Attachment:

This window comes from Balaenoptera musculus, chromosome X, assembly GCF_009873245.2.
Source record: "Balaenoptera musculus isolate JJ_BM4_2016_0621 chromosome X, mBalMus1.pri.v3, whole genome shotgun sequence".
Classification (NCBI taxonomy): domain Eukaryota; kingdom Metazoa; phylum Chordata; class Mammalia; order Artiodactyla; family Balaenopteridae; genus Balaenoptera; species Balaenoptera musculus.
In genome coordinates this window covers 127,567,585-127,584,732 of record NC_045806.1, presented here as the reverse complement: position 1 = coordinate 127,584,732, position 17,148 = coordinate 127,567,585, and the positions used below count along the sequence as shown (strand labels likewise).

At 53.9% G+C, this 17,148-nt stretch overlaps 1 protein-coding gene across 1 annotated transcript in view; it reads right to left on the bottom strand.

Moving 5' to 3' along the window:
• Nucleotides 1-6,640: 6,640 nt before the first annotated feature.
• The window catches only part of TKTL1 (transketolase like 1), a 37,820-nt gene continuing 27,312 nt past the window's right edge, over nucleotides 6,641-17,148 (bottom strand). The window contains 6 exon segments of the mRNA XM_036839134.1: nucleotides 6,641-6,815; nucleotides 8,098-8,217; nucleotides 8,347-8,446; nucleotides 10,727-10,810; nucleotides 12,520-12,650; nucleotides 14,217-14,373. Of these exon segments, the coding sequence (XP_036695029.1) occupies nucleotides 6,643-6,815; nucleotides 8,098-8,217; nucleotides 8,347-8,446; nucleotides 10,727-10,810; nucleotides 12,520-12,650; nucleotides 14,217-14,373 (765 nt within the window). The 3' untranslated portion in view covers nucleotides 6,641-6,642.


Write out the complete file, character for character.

This window comes from Balaenoptera musculus, chromosome X, assembly GCF_009873245.2.
Source record: "Balaenoptera musculus isolate JJ_BM4_2016_0621 chromosome X, mBalMus1.pri.v3, whole genome shotgun sequence".
Classification (NCBI taxonomy): domain Eukaryota; kingdom Metazoa; phylum Chordata; class Mammalia; order Artiodactyla; family Balaenopteridae; genus Balaenoptera; species Balaenoptera musculus.
In genome coordinates this window covers 127,567,585-127,584,732 of record NC_045806.1, presented here as the reverse complement: position 1 = coordinate 127,584,732, position 17,148 = coordinate 127,567,585, and the positions used below count along the sequence as shown (strand labels likewise).

At 53.9% G+C, this 17,148-nt stretch overlaps 1 protein-coding gene across 1 annotated transcript in view; it reads right to left on the bottom strand.

Moving 5' to 3' along the window:
• Nucleotides 1-6,640: 6,640 nt before the first annotated feature.
• The window catches only part of TKTL1 (transketolase like 1), a 37,820-nt gene continuing 27,312 nt past the window's right edge, over nucleotides 6,641-17,148 (bottom strand). The window contains 6 exon segments of the mRNA XM_036839134.1: nucleotides 6,641-6,815; nucleotides 8,098-8,217; nucleotides 8,347-8,446; nucleotides 10,727-10,810; nucleotides 12,520-12,650; nucleotides 14,217-14,373. Of these exon segments, the coding sequence (XP_036695029.1) occupies nucleotides 6,643-6,815; nucleotides 8,098-8,217; nucleotides 8,347-8,446; nucleotides 10,727-10,810; nucleotides 12,520-12,650; nucleotides 14,217-14,373 (765 nt within the window). The 3' untranslated portion in view covers nucleotides 6,641-6,642.